Diversity, Inclusion and Belonging

2021 Oct 11

Indigenous Peoples' Day in Harvard Yard

1:00pm to 4:00pm

Location: 

Harvard Yard

Yá'át'ééh, Shé:kon, Sengi tu, Halito, Haho, Waqaa!, Aloha, Aang, Aho, Han, Boozhoo, ᎣᏏᏲ (Osiyo), Hesci, Dá’go’téh, Loloma, Chokma, Deey, Háu, Håfa Adai, Hello! 

Natives at Harvard College and the Harvard University Native American Program would like to invite you to our annual Indigenous Peoples' Day event on Monday, October 11, from 1-4 PM in Harvard Yard. 

We would love to see you there on a drop-in basis as your schedule allows. We will have guest speakers, an open mic, fundraising and more....

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2021 Oct 28

Lost and Found: Community Gathering for Grieving and Hope - Virtual Event

5:00pm to 6:00pm

Location: 

Online

“Lost and Found” is a two-event series acknowledging the impacts of ongoing loss and unresolved grief. A space to begin healing as a community, each event includes time for writing, reflection, and storytelling, with opportunities share your stories online at: bit.ly/harvard-lost-found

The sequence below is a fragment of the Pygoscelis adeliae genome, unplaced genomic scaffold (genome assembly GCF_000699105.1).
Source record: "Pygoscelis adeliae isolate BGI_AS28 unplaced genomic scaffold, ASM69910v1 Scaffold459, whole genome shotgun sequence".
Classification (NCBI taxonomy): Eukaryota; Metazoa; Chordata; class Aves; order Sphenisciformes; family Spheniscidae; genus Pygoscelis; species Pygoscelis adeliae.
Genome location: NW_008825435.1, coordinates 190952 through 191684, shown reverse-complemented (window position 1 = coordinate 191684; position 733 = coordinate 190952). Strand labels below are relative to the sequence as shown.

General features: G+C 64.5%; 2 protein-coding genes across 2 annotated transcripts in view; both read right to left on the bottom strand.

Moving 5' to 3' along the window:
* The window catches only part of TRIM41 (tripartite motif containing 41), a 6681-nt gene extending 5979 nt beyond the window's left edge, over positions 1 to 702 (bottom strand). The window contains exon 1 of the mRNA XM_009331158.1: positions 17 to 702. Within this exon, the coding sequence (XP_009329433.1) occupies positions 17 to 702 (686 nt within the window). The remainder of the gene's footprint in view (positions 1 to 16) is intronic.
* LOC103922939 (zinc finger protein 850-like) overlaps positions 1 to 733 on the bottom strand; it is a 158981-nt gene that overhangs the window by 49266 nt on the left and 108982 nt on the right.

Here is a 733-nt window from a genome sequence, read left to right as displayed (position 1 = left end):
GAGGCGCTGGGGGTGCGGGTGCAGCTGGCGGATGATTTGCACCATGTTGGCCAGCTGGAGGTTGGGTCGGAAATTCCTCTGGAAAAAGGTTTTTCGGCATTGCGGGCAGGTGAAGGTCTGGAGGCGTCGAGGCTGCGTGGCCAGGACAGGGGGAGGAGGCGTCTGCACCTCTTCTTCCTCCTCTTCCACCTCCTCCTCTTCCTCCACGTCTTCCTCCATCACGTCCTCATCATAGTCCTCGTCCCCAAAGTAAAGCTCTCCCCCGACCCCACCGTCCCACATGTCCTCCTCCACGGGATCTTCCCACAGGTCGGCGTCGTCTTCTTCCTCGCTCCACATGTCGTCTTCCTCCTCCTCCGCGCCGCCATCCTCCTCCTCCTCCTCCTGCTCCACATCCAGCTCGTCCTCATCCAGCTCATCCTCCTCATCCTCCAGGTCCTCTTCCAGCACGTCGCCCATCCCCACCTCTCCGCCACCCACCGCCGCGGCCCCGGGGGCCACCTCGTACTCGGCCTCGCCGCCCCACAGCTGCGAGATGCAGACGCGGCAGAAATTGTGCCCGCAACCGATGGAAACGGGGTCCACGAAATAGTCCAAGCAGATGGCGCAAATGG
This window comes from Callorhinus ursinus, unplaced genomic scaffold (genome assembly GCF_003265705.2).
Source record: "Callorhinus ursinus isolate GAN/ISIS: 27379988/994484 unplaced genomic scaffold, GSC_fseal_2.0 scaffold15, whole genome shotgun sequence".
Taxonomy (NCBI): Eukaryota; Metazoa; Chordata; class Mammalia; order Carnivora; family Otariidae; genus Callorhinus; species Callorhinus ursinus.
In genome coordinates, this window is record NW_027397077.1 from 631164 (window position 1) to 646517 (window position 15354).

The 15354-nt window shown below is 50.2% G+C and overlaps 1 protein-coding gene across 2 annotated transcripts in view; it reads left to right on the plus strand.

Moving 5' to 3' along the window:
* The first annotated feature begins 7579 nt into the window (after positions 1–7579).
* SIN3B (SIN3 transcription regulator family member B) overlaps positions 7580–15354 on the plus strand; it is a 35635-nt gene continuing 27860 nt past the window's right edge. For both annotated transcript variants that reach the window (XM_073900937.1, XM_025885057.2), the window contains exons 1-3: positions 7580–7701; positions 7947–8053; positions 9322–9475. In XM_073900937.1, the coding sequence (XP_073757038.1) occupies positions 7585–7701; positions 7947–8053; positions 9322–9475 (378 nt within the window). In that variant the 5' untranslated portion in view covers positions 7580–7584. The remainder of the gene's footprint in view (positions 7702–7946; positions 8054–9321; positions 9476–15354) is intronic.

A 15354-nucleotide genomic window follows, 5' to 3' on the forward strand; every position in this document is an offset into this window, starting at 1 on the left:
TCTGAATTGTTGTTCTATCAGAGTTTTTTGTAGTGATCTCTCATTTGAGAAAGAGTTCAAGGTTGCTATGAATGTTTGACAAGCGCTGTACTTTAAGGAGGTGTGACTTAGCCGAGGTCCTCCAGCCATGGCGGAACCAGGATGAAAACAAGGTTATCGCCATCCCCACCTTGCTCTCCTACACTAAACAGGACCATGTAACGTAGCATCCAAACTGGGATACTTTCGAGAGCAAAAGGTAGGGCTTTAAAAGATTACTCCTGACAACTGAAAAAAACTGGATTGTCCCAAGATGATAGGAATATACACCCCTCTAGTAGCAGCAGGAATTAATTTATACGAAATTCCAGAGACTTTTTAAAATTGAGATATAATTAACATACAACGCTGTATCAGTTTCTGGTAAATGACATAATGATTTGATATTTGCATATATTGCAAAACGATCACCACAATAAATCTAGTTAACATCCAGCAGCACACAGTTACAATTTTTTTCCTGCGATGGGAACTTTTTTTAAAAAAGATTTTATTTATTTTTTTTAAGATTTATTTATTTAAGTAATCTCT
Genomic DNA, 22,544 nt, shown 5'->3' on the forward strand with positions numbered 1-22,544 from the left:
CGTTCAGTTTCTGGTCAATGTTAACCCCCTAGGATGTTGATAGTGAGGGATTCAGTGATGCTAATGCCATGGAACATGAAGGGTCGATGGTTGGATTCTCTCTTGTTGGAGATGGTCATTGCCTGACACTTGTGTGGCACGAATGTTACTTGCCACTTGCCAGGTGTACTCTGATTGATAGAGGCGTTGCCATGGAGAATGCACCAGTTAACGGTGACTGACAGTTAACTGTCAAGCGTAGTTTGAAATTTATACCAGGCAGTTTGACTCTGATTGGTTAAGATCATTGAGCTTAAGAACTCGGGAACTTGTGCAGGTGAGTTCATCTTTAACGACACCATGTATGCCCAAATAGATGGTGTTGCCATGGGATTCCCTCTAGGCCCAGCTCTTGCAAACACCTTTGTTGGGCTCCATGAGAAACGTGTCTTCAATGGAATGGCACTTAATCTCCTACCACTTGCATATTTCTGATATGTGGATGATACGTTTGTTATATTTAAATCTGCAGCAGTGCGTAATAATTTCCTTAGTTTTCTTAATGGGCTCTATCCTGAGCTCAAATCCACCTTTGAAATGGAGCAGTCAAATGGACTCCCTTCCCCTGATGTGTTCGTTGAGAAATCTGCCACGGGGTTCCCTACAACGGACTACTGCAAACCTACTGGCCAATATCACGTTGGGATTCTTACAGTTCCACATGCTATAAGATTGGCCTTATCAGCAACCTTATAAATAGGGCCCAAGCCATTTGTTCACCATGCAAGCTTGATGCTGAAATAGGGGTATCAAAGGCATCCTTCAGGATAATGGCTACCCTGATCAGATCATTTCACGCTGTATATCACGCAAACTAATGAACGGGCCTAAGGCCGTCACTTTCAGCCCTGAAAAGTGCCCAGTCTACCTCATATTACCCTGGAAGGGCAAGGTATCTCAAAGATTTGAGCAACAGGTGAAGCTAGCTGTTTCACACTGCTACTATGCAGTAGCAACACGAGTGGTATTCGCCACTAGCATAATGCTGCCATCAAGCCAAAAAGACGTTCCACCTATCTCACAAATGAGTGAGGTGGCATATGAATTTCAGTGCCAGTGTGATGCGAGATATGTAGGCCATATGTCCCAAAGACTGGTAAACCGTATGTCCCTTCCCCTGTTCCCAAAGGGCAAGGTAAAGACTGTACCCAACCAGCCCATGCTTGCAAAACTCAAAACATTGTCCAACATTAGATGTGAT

All members of the Harvard community are welcome. Join us in consideration of all we have lost and what we have found.

Preparation

Bring a notebook and writing tool.

Accessibility

Live captioning is provided for Zoom events. ...

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2021 Oct 26

Lost and Found: Community Gathering for Grieving and Hope

5:00pm to 6:00pm

Location: 

In front of Memorial Church Steps, Harvard Yard

“Lost and Found” is a two-event series acknowledging the impacts of ongoing loss and unresolved grief. A space to begin healing as a community, each event includes time for writing, reflection, and storytelling.

All are invited to also share your reflections online at: bit.ly/harvard-lost-found

All members of the Harvard community are welcome. Join us in consideration of all we have lost and what we have found.

...

Read more about Lost and Found: Community Gathering for Grieving and Hope
2021 Oct 12

Historic Times: Addressing LGBTQ+ health successes and public health challenges ahead

6:00pm

Location: 

Online